- if you create an image/infographic with free software tool, I understand it will be “more open” if you provide the source (for example .svg file) than if you just provide de image itself, although it has a .png format. But both are OER. Is that right?
(2) Another doubt regarding INNOVATION. I remember reading something about it in documents like 2012 Paris OER declaration o Cape Town Open Education Declaration. I think it was connected in the sense that using OER may change education paradigm. But I would like to know if there is a connection between OER and Innovation from the methodology point of view. For example, when creating a open material for my students, should I try to do it in terms of new ways of teaching (PBL for example)? Is it a personal decision? Is it implicit in the OER concept? I consider it is my responsibility to create “modern” materials (it is my responsibility to share quality materials), but it is connected to OER concept somehow?
UPDATE. I’m reading now some answers to my first questions in the links offered at the end of the unit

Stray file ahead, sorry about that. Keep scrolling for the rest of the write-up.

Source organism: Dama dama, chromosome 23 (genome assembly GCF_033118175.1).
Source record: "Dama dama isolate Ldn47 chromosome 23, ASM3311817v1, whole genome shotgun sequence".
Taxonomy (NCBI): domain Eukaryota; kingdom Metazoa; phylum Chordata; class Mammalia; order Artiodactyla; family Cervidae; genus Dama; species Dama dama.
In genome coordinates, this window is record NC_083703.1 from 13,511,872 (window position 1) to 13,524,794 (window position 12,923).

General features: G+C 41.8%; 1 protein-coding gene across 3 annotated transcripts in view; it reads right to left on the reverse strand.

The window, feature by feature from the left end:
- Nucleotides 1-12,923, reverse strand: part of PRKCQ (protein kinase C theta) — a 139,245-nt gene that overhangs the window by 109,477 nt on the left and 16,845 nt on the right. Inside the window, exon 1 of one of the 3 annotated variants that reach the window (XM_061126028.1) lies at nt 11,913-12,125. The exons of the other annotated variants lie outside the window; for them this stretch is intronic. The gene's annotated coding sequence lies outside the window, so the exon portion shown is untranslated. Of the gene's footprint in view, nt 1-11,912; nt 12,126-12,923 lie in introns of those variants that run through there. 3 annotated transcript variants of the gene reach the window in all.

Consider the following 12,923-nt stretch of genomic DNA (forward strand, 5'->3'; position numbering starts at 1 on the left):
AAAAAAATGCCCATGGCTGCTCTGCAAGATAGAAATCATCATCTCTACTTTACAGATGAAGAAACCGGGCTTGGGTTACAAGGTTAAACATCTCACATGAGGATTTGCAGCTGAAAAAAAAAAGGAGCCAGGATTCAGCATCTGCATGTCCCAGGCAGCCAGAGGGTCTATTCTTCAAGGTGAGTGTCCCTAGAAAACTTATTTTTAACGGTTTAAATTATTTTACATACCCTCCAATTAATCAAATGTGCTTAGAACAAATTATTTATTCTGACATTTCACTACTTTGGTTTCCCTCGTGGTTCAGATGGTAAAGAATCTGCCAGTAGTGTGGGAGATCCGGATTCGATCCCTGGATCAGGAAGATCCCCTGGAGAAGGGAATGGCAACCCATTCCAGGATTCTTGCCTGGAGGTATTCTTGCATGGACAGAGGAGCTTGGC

These are good questions.
At a basic level, OER is defined by:
- Price - It must be “free” / Gratis
- Permissions Redistribute, Reuse, Revise, and Remix permissions.
However, as you correctly point out, this does not take technological considerations into account, for example editable file formats.
In this regard, I recommend reading the ALMS Framework discussed by Wiley and others.
For us at OERu we require: OER + FOSS = Open
There has been some discussion about “Open pedagogy” but there are differences in opinion on the definition:
I liked the definition which perhaps goes beyond a pure defnition by givng examples. The other definitions are fine - all focusing on open, public domain, and repurposing - but I like context because everything we do in education, erverything we do on this planet is linked to some kind of context (e.g., culture, history, family, value of education, etc.). The broader defintion is not for those of us in the choir; its in the millions of other educators, parents, and public officials who don’t know what it means, now little about the context of fair use and openness - for that reason a broader definition in and of itself becomes an open educational tool for educating the masses.